Tuesday, November 4, 2014

The Most Overlooked Issue that the US Elections Could Impact?

The US elections today will soon reveal if the Republicans will gain control of the US Senate or not. Expectations are that in the best case for Republicans they gain seats in the US House and take control of the Senate. In the worst case, they hold control of the US House and at least gain seats in the Senate. All this suggests further grid lock on major issues. But one issue virtually ignored by the media might be greatly impacted by these election results.

Christine Lagarde and the IMF have worked for years now to get the US Congress to pass the 2010 IMF reforms which provide more funding to the IMF and also rebalance the power structure there. Several futile attempts have been made to get Congress to pass the reforms. This new article shows that the IMF and Ms. Lagarde keep trying even as these election results may make it even harder for the reforms to pass.

Here are a few quotes as we await the election outcome:

"Congress should pass a package of reforms and funding increases for the International Monetary Fund that have been languishing for four years, IMF Chief Christine Lagarde said Wednesday as she warned that a continued impasse threatens her organization's ability to be the world's first responder in economic crises."

"Since taking charge of the IMF in July 2011, Lagarde, a former French lawyer and finance minister, has focused on steering the fund through the tumultuous years after the financial crisis. In 2010, the IMF approved a set of reforms that would shift some of the control of the fund's board away from developed countries and give galloping new economies like China more say in the management of the institution. The package of changes would also double the fund's reserves to $755 billion for helping national economies that are on the ropes."

"The Obama administration pushed for those changes in 2010, but legislation to ratify those changes has been stuck in Congress ever since. The IMF needs the U.S. to pass the legislation to move forward with the reforms, but Republicans worry that the changes would reduce Washington's influence over the IMF while handing more power to China and other powers."

"For Lagarde the stakes are very high. And a new set of faces after the midterm election could give her a whole new group of lawmakers to try to convince, even if it doesn't give her any better odds of success."

Here is the full text of a speech just given by Christine Lagarde in Washington to accept a diplomacy award.  She repeats a call she has made over and over for global cooperation to solve problems in this speech. It will be interesting to see what happens as she calls for more global cooperation at a time when the world seems headed for less cooperation based on recent political and geopolitical trends. And as the US Congress seems less likely to take up the IMF reform package.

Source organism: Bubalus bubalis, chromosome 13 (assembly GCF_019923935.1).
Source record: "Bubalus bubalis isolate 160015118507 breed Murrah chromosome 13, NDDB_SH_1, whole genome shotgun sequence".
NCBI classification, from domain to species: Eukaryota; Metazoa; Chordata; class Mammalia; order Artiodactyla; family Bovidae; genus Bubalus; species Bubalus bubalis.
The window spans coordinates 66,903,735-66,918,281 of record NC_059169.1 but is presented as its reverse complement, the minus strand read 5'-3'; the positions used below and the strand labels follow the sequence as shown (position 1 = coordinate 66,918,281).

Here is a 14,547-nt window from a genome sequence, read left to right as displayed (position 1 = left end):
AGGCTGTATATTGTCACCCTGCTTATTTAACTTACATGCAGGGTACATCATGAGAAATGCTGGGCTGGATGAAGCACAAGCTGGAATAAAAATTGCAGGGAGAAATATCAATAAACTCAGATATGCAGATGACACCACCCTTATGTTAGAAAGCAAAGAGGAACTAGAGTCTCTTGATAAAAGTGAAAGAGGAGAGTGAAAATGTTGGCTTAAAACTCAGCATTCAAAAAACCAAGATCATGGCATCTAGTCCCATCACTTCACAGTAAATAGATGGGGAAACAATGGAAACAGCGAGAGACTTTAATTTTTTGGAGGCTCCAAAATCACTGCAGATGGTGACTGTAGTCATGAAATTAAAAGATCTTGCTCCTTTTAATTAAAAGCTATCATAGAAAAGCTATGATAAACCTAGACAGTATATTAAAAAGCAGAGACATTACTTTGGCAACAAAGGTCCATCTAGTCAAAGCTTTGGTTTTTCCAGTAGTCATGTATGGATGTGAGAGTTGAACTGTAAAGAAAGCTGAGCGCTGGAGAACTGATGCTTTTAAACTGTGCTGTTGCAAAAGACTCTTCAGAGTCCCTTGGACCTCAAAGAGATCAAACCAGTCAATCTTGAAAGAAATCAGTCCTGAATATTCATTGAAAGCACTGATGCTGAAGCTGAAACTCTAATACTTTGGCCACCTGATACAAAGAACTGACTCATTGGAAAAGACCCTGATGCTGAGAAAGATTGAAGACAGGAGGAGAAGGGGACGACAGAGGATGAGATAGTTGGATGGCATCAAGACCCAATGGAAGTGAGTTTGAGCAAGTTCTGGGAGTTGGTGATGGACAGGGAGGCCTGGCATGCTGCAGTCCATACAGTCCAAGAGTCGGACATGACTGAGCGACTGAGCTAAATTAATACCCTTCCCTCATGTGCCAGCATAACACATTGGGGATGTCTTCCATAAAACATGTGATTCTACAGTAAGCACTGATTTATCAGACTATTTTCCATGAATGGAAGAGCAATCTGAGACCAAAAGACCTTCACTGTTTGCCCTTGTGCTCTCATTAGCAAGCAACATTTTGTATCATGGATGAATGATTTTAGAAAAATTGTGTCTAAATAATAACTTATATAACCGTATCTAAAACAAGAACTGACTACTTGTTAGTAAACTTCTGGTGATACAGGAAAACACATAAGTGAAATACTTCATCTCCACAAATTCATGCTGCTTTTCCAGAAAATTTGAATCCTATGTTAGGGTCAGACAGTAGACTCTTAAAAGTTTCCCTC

Update: Here is another possible impact from the election noted by Bloomberg.

Update: The Republicans take control of the US Senate, increase their margin in the US House, and win over 30 Governorships. Along with all this they control more than 2/3's of the state legislatures in both houses. This may mean than IMF reforms are dead and buried for at least another 2 years. It may also bring more oversight to the US Fed from the Congress. For those who like political intrigue, here is theory that the Fed might fight back by letting the US stock market fall with blame for that falling on Republicans now that they are in power in Congress. We will watch it all and see what happens.

One last comment on the elections. It is not likely that the outcome of this election will change things much in terms of major monetary system change. Expect continued gridlock on any important issues related to the economy and financial system. If anything, there is some possibility that the political environment (frustrated lame duck President and hostile Congress) could become confrontational and lead to a situation that spills over into the markets.

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